Shasta Court erratic in Coquitlam, BC

Shasta Court Erratic – Coquitlam, British Columbia

By Terry Spurgeon, Coquitlam, British Columbia. January 20, 2010

Terry Spurgeon stands on the low side of the Shasta Court erratic. Click to enlarge

This 6 metre (20 foot) high, late Pleistocene granodiorite erratic is derived from rocks of the British Columbia Coast Mountains, and was left behind by receding ice of the late Fraser glacial period. The behaviour of glacial advances and retreats of this period in the Fraser Valley and the mountains of Vancouver’s North Shore mountains is being revealed by a number of researchers whose data appears to dispel any notions of a simple ice progression to the west down the Fraser Valley. The fjord-indented southern margin of the Coast Mountains strongly suggests ice moving into the Fraser Valley from numerous subsidiary valley systems giving rise to a time-transgressive palimpsest of advances and retreats.

The erratic, located in a residential cul-de-sac, is coarse-grained granodiorite. This rock is

Detail of mineral grains in the Shasta Court erratic. white grains are plagioclase feldspar, a little gray quartz. Dark grains are mostly biotite, some elongated hornblende.

pervasive in the Coast Mountains across Burrard Inlet just north of the erratic’s location. The asymmetric erratic is approximately 14 metres long by 7 metres wide and stands 6 metres high above the surface. It is not known how much of the erratic is buried in the glacial till in which it sits.   It isn’t hard to get on top of it; the bedrock source could be the mountains visible just to the north.

Location: latitude 49° 15.961/longitude 122° 50.526, elevation 153m; UTM 10U E0511488 N5457039 (WGS 84)

To get there: This erratic is located in the Shasta Court cul de sac, east of Simon Fraser University in Coquitlam, BC. From Highway 1 (Trans-Canada), or the Lougheed Highway, proceed north to Como Lake Avenue (an east/west artery. A good route from the south or east:

-Take the Lougheed Highway (7E) exit from Highway 1, just west of the Port Mann (Ironworkers) Bridge over Fraser River.

-Stay in the left lane, and take United Blvd North.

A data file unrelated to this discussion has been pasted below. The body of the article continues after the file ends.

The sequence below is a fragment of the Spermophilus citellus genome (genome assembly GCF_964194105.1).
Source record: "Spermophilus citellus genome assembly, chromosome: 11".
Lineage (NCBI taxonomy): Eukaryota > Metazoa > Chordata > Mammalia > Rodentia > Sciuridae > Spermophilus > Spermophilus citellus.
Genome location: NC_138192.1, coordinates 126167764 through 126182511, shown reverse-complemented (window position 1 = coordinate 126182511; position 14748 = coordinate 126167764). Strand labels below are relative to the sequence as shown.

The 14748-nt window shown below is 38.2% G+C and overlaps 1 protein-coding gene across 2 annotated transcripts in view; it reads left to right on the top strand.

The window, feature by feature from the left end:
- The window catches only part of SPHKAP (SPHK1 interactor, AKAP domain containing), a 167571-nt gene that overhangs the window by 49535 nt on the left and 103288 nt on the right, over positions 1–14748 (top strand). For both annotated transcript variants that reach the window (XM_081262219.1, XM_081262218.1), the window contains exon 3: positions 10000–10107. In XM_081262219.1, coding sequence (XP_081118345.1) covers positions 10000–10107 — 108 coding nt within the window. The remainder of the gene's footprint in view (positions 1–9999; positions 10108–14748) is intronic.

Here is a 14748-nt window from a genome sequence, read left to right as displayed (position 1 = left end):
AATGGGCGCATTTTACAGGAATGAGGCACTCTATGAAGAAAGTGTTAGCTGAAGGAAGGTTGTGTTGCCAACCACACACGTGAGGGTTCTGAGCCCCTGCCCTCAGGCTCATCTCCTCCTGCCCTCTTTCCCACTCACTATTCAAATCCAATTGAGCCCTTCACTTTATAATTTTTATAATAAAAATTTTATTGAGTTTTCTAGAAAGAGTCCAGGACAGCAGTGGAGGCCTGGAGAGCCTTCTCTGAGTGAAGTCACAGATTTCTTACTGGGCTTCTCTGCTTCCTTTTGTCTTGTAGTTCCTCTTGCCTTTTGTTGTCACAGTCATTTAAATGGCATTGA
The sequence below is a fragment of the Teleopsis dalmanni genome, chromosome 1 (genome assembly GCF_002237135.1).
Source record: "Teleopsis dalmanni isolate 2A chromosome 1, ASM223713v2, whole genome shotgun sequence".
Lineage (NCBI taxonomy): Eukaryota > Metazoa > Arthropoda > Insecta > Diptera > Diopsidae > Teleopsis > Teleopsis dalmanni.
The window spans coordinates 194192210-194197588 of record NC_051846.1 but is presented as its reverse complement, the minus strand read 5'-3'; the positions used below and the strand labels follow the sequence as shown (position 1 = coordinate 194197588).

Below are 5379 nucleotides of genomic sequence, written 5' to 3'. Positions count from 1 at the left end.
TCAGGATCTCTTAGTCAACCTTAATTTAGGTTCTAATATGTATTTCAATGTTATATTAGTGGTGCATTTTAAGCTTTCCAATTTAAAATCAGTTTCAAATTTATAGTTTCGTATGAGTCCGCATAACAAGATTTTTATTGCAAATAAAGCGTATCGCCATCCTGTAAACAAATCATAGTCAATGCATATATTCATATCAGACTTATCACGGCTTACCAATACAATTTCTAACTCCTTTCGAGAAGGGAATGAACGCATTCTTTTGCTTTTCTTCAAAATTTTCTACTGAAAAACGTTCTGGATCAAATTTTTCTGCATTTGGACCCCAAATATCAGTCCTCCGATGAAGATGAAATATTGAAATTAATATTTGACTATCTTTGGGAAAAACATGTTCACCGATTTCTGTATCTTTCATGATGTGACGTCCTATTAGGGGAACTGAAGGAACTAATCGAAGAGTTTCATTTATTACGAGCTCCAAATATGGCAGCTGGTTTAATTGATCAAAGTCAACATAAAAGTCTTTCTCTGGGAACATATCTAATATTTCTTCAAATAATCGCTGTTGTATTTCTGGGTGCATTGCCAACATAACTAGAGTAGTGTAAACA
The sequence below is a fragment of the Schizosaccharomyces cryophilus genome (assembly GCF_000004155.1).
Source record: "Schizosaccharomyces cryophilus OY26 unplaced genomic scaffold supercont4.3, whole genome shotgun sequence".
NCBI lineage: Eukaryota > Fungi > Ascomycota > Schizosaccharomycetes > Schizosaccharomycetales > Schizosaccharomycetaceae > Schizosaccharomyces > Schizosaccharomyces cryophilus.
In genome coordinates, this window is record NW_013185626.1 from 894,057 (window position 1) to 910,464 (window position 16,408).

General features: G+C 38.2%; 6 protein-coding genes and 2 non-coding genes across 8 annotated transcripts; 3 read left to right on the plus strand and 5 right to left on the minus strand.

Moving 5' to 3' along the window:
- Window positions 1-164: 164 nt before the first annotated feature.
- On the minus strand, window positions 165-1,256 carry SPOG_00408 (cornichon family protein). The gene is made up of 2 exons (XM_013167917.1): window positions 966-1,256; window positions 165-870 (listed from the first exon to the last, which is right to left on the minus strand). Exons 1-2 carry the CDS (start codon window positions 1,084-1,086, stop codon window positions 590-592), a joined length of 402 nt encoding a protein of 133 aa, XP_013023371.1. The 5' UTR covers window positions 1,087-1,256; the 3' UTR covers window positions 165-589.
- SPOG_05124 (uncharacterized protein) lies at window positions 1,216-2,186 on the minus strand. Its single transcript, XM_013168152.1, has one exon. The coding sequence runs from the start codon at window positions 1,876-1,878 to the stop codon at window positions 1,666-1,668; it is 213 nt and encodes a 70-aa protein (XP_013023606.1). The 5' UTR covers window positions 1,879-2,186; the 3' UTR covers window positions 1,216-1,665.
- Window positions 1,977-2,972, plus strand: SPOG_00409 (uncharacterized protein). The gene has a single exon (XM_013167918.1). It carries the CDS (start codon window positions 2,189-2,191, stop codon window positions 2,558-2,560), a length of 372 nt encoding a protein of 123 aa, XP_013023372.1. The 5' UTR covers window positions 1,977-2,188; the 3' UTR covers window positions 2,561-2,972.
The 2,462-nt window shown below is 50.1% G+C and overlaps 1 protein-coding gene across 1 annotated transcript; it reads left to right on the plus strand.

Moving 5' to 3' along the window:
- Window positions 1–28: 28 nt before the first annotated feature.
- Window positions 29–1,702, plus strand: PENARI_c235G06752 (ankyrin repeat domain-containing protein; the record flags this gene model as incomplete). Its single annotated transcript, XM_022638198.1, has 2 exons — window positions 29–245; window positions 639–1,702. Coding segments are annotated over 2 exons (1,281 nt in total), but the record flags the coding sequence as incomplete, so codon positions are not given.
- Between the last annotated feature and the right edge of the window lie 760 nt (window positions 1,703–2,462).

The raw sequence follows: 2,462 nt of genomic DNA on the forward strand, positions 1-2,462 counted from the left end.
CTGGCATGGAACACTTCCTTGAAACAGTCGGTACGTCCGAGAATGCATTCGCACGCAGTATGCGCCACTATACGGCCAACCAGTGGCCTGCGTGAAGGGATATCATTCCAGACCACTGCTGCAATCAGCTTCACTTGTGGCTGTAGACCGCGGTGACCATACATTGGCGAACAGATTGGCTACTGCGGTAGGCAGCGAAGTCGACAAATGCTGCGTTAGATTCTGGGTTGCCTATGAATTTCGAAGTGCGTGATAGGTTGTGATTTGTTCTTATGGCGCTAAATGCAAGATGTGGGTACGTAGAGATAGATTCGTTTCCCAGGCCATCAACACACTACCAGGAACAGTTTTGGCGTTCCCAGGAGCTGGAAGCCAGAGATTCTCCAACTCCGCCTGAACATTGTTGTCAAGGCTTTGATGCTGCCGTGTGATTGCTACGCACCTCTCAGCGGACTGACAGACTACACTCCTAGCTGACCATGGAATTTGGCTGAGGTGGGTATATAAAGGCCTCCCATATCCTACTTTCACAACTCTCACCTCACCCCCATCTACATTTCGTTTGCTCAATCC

-Keep right and turn right onto Mariner Way.

– In 3 km (1.9 miles), turn left on Como Lake Avenue

-In 2 km (1.3 miles), turn right at Poirier (traffic light and Chevron gas station)

-After 300 metres (0.2 miles), go right on Harbour Drive.

-After another 300 metres (0.2 miles), turn right on Shasta Court. There it is.

From the west, take Como Lake Road 3.9 km (2.45 miles) west of Gagliardi, and turn left on Poirier.

You can find it on Google maps by seeking 292 Shasta Court, Coquitlam, BC.

Further reading: serious erratic hunters will find several papers or books that will illuminate the complexities of the waxing, waning and sources of the ice which dropped the Shasta Court erratic and others throughout the region. The final picture will certainly prove to be more complex than ice just moving along the Fraser Valley to the coast.

Clague, John and Turner, Bob, 2003.  Vancouver, City on the Edge – Living with a dynamic geological landscape.  Tricouni Press, Vancouver, pp. 192.

Lian, O. B. and Hickin, E. J., 1993. Late Pleistocene stratigraphy and chronology of lower Seymour Valley, southwestern British Columbia.  Canadian Journal of Earth Sciences, v. 30 n. 4, pp. 841-850.

Lian, O. B. and Hickin, E. J., 1996. Early Postglacial sedimentation of Lower Seymour Valley, southwestern British Columbia.  Geographie Physique et Quaternaire,  v. 50, n. 1, pp. 95-102.

Mathews, Bill and Monger, Jim, 2005, Roadside Geology of Southern British Columbia, Mountain Press Publishing Company, Missoula, Montana, pp. 404.

Monger, J.W.H., editor, 1994.  Geology and Geological Hazards of the Vancouver Region, Southwestern British Columbia, Geological Survey of Canada, Bulletin 481, pp. 316.

Ward, B. C. and Thomson, B., 2004.   Late Pleistocene stratigraphy and chronology of lower Chehalis River valley, southwestern British Columbia: evidence for a restricted Coquitlam Stade. Canadian Journal of Earth Sciences, 41: 881-895.

2 Responses

  1. Very cool!
    Google street view is a nice touch!

    Redirected from: http://qmackie.wordpress.com/2010/10/31/nw-geology-field-trips-lead-to-chert/

    • Yes, Dan, I just went to that Google Earth application after you mentioned it.
      Thanks for visiting, and for the tip off about qmackie’s cool archaeology blog.
      Dave

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